Glaucoma

about-glaucoma.pngGlaucoma is the name given to a group of of eye conditions which cause optic nerve damage and can affect vision. Chronic glaucoma is the most common type.  As a chronic condition its effects occur slowly over time. In the early days there are no signs or symptoms and eyesight will seem unchanged. As pressure builds up it doesn't cause pain but the vision is irreparably damaged. The peripheral vision, around the edge of what you are looking at, gradually fails. Peripheral vision is not as sensitive as central vision and the changes are often not noticed.

Age is the biggest risk factor with Glaucoma. Everyone over the age of 70 must have a full annual eye examination to monitor for this condition. It can cause huge damage to the vision if undetected, but is easily and for the most part very successfully treated with simple eye drops once properly diagnosed. Glaucoma can cause social isolation as tunnel vision may make interaction more difficult. Mobility may also be severely impaired.

Mild

Early glaucoma in itself produces no symptoms. Where eye drops are prescribed for glaucoma, they must be administered as prescribed to try to prevent furthur damage.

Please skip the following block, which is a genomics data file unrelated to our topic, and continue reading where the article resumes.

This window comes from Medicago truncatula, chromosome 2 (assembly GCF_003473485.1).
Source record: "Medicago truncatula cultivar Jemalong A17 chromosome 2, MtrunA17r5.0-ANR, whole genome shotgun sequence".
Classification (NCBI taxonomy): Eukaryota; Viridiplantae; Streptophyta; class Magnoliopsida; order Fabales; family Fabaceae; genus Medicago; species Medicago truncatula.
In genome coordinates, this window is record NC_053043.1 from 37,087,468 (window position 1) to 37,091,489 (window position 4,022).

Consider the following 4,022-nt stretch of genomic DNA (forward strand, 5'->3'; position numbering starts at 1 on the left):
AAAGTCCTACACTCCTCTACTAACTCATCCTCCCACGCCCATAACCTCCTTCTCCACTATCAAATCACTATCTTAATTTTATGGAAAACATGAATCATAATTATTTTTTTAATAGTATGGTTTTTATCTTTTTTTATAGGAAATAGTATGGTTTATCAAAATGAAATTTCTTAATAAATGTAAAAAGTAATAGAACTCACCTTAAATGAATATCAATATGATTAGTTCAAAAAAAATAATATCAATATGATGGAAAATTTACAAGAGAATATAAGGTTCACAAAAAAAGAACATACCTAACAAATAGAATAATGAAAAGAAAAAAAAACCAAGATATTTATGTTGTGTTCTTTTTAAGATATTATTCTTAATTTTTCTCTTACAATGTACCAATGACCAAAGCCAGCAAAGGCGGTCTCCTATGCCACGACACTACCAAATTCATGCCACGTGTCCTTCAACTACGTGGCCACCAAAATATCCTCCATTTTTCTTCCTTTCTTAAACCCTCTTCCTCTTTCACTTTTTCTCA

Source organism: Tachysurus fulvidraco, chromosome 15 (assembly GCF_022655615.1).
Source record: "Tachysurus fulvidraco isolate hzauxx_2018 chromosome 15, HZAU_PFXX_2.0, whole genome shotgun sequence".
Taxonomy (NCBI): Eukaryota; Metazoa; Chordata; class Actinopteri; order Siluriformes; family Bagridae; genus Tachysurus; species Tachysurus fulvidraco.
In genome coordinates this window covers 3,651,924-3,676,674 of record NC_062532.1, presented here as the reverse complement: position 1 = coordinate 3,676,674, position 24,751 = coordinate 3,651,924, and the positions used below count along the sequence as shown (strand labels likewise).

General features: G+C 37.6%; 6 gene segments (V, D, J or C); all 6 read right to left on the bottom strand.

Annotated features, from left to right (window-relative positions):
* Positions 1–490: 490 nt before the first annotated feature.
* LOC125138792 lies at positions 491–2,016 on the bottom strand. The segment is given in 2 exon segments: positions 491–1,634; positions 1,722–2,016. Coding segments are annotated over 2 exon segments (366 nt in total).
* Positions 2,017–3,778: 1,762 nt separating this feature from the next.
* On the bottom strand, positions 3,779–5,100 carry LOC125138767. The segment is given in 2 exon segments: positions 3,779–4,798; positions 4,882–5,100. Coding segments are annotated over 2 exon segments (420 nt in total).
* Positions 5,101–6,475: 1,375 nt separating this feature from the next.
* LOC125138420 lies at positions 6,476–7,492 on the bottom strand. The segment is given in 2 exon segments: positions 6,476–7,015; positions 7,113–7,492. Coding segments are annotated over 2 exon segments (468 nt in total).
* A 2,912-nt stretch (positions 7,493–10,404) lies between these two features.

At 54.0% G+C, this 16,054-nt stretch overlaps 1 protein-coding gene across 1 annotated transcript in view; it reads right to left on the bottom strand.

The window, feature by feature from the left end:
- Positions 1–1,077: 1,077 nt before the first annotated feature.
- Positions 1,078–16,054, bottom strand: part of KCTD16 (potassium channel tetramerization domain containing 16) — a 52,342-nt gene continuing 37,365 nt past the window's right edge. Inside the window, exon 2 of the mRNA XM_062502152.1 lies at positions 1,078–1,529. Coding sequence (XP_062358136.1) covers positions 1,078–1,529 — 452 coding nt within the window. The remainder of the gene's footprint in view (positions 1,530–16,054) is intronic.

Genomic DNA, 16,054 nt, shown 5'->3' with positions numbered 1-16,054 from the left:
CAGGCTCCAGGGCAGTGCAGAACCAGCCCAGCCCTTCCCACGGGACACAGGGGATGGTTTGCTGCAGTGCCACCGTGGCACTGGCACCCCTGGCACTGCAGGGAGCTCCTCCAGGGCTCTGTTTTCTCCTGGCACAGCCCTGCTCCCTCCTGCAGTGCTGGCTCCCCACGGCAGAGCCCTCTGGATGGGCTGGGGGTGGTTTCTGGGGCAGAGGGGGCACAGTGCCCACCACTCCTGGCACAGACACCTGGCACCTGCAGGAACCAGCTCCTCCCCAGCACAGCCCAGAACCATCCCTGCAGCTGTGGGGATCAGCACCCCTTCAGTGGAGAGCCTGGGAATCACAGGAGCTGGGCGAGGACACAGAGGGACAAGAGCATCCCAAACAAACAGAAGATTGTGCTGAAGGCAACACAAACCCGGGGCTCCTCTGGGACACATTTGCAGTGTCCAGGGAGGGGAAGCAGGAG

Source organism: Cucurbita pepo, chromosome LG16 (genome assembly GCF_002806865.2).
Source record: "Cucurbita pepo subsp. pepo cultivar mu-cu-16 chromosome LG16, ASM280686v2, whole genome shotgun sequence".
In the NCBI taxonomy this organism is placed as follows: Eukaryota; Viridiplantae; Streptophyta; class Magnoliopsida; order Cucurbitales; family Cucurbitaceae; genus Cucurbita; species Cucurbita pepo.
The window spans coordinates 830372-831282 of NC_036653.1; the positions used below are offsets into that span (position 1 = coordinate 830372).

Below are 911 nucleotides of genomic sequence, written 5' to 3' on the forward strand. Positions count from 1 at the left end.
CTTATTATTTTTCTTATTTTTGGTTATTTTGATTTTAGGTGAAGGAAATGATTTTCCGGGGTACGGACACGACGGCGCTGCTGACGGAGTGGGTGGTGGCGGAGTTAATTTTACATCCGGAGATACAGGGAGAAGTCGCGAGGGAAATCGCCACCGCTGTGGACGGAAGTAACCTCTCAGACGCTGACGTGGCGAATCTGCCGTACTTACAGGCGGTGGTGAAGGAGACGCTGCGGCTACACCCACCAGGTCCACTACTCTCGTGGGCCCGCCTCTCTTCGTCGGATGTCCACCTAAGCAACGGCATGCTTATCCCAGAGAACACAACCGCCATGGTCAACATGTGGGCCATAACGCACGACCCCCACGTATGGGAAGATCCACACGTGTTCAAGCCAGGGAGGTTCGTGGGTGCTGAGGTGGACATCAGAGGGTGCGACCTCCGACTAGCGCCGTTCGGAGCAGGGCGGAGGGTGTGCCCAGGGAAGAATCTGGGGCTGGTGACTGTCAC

Moderate

Moderate glaucoma may cause some difficulty with safe mobility as the peripherial vision is affected making hazards difficult to see. Where eye drops are prescribed for glaucoma, they must be administered as prescribed to try to prevent further damage.

Severe

Advanced glaucoma can result in tunnel vision, making safe mobility very difficult and often impossible. Also social interaction in crowded spaces can become very distressful. Where eye drops are prescribed for glaucoma, they must be administered as prescribed to try to prevent further damage.  Quality of life may be severely impaired.

During an optomise eye examination we assess for glaucoma. We record and discuss our findings with patient and carer and make appropriate recommendations and onward referral.

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